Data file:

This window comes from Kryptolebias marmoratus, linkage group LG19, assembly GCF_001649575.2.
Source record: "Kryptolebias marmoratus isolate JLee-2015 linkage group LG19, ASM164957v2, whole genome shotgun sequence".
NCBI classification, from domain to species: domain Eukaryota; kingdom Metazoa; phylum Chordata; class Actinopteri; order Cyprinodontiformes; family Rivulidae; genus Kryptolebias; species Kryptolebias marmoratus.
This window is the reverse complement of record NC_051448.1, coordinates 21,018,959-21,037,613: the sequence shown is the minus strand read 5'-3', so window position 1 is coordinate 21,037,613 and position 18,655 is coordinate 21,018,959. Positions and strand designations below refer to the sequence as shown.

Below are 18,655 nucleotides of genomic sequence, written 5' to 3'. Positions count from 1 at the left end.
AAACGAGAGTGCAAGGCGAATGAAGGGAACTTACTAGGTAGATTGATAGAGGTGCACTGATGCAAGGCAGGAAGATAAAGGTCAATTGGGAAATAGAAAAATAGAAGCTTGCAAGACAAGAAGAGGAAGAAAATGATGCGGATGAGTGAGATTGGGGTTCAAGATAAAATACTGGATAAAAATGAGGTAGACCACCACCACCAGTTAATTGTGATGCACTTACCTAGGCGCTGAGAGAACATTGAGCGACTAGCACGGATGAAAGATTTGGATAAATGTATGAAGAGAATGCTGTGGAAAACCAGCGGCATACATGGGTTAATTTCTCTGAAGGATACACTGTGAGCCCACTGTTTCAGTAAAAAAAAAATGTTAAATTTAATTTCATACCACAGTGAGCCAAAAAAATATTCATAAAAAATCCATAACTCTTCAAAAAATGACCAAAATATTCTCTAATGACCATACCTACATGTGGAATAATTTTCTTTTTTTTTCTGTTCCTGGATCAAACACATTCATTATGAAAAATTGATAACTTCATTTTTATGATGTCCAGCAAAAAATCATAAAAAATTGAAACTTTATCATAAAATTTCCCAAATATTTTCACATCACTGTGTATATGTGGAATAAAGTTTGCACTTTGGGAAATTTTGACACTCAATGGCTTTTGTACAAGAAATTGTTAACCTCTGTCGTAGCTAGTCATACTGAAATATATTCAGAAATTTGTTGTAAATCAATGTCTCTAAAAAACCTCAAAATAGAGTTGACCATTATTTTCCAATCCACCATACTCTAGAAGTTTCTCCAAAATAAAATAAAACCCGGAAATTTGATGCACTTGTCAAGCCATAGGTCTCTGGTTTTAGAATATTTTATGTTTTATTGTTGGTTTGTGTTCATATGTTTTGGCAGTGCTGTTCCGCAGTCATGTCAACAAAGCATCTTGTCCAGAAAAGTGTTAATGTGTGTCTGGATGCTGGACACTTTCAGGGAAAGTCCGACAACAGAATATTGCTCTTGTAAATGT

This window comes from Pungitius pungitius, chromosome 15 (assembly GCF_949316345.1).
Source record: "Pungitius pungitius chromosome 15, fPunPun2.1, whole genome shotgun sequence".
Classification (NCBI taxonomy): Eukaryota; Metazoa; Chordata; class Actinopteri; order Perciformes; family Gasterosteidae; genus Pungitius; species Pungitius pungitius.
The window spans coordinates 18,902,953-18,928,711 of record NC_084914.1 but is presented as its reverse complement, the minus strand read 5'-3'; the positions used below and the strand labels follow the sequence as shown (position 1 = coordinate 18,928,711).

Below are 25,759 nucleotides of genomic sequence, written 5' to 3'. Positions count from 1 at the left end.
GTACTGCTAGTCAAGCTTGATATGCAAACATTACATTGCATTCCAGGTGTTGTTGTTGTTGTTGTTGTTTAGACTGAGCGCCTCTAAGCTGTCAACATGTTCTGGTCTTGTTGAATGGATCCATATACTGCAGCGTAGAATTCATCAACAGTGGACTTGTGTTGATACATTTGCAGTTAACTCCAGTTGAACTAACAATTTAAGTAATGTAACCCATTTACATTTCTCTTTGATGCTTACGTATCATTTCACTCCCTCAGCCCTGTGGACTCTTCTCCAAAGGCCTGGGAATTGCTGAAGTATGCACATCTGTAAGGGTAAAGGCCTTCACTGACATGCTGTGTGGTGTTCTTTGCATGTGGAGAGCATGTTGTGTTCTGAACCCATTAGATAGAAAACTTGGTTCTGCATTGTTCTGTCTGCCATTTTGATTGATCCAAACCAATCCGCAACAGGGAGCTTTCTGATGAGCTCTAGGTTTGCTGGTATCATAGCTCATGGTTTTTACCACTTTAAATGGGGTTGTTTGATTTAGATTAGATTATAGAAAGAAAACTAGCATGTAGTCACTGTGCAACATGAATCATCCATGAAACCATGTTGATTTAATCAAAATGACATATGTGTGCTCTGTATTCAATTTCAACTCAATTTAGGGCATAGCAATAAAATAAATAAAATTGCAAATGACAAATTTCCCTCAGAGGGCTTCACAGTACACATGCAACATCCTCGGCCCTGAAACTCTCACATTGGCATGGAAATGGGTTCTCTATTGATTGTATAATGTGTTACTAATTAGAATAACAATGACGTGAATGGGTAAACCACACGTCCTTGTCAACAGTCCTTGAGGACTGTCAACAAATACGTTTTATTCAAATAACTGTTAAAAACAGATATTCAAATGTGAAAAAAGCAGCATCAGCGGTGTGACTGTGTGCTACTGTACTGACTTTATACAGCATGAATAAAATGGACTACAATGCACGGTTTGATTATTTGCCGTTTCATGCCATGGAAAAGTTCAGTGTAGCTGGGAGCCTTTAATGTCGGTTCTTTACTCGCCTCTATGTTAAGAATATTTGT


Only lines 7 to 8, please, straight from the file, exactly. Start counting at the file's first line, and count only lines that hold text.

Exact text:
This window comes from Pungitius pungitius, chromosome 15 (assembly GCF_949316345.1).
Source record: "Pungitius pungitius chromosome 15, fPunPun2.1, whole genome shotgun sequence".